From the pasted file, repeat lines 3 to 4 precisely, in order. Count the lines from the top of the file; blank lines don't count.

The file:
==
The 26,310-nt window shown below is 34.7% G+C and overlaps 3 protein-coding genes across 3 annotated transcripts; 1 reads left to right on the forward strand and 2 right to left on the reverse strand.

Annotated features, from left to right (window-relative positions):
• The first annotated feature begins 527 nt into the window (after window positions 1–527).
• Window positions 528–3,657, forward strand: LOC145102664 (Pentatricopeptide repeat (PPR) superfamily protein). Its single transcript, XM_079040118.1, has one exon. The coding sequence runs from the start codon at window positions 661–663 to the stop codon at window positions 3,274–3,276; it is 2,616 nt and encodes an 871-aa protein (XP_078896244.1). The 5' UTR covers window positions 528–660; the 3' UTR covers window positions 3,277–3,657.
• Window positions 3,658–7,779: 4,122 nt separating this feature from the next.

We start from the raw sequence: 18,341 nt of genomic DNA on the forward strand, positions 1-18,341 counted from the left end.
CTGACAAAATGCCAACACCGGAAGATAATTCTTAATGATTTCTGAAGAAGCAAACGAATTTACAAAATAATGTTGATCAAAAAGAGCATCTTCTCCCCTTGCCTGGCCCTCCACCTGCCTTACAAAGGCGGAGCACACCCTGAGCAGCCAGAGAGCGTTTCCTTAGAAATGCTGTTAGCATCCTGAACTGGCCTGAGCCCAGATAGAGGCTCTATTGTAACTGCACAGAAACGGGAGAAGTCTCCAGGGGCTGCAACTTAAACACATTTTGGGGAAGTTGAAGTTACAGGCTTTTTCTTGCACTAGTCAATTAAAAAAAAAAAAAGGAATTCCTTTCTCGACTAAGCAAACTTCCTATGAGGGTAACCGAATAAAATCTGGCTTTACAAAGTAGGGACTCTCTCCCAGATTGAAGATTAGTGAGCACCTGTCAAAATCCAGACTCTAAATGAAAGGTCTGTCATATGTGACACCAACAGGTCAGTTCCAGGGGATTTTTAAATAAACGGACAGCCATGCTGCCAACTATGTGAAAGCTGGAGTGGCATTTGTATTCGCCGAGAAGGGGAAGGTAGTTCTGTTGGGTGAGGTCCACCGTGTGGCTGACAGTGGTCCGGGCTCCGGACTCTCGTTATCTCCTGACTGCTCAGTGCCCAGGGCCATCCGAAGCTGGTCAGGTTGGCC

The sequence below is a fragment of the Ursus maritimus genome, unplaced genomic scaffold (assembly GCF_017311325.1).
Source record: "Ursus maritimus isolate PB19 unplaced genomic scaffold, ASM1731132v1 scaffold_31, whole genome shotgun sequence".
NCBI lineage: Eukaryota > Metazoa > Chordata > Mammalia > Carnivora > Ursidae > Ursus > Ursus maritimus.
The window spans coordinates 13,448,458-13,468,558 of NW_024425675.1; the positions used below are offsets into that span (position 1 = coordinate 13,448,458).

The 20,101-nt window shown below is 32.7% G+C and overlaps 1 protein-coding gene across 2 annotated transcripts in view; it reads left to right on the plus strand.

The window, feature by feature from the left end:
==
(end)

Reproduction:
• The first annotated feature begins 527 nt into the window (after window positions 1–527).
• Window positions 528–3,657, forward strand: LOC145102664 (Pentatricopeptide repeat (PPR) superfamily protein). Its single transcript, XM_079040118.1, has one exon. The coding sequence runs from the start codon at window positions 661–663 to the stop codon at window positions 3,274–3,276; it is 2,616 nt and encodes an 871-aa protein (XP_078896244.1). The 5' UTR covers window positions 528–660; the 3' UTR covers window positions 3,277–3,657.